August 7, 2008

Higher Education Bill Opens Door for Improved, Research-Based Software Solutions

The average college student spends almost $900 per year on textbooks, about 20% of tuition and fees at a four year public institution, and student spending on textbooks is growing at almost four times the rate of inflation, according to U.S. PIRG, the federation of state Public Interest Research Groups.

The College Opportunity and Affordability Act of 2008, aimed at managing the cost of post-secondary education, passed in the Senate last week by unanimous consent and now moves to the President's desk for approval. The bill, an amendment and reauthorization of The Higher Education Act of 1965 which was intended to increase access to U.S. Colleges and Universities, passed in the House of Representatives in February by a vote of 354 to 58.

Among its many provisions, HR 4237 requires that education textbook publishers provide unbundled alternatives to textbooks sold shrink-wrapped or "kitted" with additional materials such as software, pass-codes, or workbooks. The bill has the potential to drive down the cost of academic materials by requiring publishers to disclose the availability of these alternatives, and to price and sell components separately so that costs per item are transparent to instructors and students.

Carnegie Learning's higher education software programs are designed to improve retention of students by providing developmental instruction for first and second year college students lacking algebra skills. The software correlates to math textbooks from leading publishers and provides self-paced, individualized learning paths that track students' strengths and weaknesses and focus on areas where each student needs the most help.

"This legislation is very important for higher education because it gives faculty greater control and understanding of how curricula choices affect their students," said Dennis Ciccone, Chief Executive Officer of Carnegie Learning, Inc., a publisher of development math software for the post-secondary market. "This bill is an important step toward elevating the quality of all academic materials because it encourages textbook publishers to demonstrate the value of each component, rather than including cost-inflating extras that may or may not have real value to the instructors or the students."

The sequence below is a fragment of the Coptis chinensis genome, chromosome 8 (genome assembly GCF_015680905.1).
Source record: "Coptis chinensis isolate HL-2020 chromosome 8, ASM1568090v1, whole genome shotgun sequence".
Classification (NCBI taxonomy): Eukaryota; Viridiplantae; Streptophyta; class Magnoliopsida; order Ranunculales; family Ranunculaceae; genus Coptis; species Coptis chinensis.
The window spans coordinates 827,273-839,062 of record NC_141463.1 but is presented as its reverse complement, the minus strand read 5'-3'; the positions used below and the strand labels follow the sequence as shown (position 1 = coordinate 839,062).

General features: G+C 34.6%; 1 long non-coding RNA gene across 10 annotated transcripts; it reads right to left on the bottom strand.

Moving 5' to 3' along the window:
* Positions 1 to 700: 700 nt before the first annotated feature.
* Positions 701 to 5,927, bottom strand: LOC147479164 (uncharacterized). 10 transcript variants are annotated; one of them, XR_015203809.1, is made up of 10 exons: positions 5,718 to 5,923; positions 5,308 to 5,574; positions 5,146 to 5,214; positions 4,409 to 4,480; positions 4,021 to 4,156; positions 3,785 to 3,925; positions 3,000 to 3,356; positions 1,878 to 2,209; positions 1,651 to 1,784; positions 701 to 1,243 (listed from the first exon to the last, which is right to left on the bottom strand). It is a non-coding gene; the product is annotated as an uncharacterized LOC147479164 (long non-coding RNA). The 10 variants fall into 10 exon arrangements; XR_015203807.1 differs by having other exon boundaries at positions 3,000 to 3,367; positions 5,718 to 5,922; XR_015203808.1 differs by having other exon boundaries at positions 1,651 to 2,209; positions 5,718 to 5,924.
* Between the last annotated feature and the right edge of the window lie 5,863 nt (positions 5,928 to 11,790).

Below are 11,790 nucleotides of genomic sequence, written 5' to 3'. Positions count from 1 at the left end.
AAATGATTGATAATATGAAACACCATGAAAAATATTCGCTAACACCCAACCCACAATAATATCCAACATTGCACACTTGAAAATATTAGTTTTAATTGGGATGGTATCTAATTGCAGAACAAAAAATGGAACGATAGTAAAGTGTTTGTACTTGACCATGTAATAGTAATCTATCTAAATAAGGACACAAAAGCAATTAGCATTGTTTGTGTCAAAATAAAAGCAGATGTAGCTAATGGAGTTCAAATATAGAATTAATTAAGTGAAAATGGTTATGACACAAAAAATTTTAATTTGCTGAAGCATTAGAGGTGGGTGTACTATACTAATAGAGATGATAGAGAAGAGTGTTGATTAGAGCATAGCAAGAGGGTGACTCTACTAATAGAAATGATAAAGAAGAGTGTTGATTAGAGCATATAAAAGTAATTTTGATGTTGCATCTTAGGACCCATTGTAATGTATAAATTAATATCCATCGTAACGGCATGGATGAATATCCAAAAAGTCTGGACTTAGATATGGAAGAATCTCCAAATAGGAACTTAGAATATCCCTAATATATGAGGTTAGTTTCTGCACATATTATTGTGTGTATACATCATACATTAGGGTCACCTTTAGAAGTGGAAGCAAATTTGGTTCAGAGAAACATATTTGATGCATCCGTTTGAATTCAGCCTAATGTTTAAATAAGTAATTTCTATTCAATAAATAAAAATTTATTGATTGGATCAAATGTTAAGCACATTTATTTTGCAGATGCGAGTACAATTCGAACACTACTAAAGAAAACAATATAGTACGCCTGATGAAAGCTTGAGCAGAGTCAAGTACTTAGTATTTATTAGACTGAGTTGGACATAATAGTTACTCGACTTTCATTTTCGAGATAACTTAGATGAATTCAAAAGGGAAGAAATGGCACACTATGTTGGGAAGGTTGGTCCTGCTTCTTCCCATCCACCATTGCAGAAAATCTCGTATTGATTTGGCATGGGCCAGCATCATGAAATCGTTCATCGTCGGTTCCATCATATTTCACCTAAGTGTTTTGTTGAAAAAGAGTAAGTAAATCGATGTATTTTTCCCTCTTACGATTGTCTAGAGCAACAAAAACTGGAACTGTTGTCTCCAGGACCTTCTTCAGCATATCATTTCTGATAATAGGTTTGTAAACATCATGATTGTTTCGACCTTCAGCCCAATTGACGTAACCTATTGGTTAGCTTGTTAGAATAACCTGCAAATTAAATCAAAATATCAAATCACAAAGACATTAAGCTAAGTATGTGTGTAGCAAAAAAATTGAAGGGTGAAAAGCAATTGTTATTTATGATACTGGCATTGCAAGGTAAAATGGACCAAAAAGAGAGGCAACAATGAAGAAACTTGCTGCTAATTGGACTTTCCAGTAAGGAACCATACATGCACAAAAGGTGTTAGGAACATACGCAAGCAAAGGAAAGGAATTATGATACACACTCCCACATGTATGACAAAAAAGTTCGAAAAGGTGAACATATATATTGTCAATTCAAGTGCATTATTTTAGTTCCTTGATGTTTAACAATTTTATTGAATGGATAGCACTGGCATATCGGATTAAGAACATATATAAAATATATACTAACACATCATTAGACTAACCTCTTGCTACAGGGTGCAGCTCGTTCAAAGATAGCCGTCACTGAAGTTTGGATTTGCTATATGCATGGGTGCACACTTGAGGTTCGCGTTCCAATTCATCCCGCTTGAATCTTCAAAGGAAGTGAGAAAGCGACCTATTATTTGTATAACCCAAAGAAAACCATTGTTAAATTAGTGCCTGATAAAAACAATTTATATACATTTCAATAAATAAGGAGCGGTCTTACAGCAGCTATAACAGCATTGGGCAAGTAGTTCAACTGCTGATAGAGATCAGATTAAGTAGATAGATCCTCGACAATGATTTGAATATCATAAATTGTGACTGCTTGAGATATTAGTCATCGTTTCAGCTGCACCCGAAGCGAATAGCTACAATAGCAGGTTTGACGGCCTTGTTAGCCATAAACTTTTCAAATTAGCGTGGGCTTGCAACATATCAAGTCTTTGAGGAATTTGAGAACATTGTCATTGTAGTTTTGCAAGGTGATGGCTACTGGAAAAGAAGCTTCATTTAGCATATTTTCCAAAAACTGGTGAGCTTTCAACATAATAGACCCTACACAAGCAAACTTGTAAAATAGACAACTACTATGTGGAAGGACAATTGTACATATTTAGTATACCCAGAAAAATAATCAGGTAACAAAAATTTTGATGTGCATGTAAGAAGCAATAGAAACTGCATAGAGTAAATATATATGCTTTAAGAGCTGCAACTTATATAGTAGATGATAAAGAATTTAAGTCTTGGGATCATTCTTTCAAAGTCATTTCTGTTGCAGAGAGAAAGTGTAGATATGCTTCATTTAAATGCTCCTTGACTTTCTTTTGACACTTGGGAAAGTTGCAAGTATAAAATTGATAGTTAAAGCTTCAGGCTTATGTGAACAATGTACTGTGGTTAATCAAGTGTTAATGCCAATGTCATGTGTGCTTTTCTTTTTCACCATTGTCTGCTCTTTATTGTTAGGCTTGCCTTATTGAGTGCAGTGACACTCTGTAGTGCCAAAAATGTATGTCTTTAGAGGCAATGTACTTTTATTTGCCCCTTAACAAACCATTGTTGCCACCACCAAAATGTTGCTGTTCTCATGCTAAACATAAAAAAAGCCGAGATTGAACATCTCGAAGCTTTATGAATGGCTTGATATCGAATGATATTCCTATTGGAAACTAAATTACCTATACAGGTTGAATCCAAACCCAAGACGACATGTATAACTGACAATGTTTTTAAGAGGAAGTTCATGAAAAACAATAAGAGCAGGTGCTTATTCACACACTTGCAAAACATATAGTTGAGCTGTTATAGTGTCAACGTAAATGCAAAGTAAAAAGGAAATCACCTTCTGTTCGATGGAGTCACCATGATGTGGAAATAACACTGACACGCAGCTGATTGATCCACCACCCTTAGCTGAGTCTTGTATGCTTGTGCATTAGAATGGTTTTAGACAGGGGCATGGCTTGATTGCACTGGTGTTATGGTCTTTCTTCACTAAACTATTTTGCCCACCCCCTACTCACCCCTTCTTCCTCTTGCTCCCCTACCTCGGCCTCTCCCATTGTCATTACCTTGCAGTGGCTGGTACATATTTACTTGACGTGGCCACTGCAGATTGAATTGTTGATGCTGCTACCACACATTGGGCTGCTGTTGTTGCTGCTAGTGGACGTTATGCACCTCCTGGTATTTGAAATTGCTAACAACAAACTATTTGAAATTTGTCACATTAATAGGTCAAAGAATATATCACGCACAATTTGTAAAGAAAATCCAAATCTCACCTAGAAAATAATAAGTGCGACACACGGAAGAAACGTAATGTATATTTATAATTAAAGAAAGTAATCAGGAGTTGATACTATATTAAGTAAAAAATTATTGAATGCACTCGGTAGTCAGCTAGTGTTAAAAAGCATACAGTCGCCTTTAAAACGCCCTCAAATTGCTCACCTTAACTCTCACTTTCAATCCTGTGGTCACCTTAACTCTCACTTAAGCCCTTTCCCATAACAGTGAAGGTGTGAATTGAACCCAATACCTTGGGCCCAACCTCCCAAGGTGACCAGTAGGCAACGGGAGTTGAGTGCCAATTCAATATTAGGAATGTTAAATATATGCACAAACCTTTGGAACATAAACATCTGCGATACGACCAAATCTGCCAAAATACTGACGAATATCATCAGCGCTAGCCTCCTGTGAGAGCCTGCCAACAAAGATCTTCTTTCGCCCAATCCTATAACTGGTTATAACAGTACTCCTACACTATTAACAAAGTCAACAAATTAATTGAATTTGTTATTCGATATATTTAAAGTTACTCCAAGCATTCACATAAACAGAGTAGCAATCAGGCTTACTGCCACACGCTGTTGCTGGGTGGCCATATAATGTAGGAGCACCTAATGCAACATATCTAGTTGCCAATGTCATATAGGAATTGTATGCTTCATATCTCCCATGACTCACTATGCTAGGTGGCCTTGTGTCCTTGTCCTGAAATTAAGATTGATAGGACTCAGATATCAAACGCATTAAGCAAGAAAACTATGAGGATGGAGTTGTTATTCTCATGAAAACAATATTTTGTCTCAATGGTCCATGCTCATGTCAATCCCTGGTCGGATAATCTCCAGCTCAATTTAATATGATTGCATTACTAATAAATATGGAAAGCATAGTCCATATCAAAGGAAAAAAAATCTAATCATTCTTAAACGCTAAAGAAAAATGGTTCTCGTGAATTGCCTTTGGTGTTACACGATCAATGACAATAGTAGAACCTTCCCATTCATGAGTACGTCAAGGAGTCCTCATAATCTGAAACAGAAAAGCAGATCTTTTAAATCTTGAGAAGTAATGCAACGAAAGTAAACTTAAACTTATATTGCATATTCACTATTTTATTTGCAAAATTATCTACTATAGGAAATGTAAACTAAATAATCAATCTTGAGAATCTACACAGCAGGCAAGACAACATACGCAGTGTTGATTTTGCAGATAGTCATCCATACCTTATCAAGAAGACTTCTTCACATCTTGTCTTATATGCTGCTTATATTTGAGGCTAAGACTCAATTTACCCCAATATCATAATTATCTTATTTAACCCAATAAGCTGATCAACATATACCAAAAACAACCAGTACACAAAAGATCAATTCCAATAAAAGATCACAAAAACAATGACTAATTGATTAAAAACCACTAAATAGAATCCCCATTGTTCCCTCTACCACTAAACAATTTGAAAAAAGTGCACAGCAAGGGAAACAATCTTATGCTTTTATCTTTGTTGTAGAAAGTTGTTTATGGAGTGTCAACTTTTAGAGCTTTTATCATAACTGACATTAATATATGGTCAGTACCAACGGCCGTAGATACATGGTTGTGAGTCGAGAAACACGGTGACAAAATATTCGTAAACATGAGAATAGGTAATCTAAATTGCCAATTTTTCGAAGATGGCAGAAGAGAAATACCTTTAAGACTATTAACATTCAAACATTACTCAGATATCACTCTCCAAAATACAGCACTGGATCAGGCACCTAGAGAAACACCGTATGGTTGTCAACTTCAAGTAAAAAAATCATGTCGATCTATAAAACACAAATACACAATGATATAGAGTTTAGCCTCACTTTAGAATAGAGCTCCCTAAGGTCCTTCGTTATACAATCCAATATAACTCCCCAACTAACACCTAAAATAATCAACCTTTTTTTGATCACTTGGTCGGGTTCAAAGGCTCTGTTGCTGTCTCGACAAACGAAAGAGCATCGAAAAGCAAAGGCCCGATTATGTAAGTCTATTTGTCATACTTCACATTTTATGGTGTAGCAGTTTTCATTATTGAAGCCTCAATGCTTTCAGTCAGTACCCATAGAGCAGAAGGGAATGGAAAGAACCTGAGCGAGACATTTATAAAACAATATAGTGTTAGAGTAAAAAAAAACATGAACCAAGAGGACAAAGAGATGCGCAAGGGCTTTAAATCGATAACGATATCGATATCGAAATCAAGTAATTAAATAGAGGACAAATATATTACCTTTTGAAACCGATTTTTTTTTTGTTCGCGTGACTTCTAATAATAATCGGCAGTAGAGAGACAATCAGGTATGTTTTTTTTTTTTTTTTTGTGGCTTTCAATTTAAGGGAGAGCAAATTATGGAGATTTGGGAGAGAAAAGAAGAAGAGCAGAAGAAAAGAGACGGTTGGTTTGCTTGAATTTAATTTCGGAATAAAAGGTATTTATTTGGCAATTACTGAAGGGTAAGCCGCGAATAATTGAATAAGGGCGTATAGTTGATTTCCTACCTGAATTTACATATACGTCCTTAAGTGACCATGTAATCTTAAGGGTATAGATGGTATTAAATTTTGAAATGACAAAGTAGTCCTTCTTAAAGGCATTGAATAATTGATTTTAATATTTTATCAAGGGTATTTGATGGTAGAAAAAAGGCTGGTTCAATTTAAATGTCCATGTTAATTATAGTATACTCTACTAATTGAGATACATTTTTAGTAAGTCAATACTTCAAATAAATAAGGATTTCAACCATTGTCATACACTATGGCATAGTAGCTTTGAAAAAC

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About Carnegie Learning, Inc. (

Carnegie Learning, Inc. is a leading publisher of research-based math solutions for middle school, high school, and post-secondary students. Our curricula - Bridge to Algebra, Algebra I, Geometry, Algebra II, and Integrated Math programs - provide differentiated instruction to 500,000 students in nearly 2600 schools across the United States, helping them to succeed in math as a gateway to graduation and preparation for 21st century skills. Carnegie Learning(TM) Blended Curricula Solutions integrate interactive software, text, and collaborative classroom activities for core, full-year math instruction. Carnegie Learning(TM) Adaptive Math Solutions feature Cognitive Tutor(R) software lessons that may be easily customized for supplemental and Response to Intervention programs. All solutions are supported by Professional Development services that ensure successful implementation and align teaching to learning. In numerous independent studies, Carnegie Learning curricula consistently show a significant effect on student learning resulting in improved academic achievement in mathematics. Based in Pittsburgh, PA, Carnegie Learning was founded by cognitive science researchers and computer scientists from Carnegie Mellon University in conjunction with veteran mathematics teachers.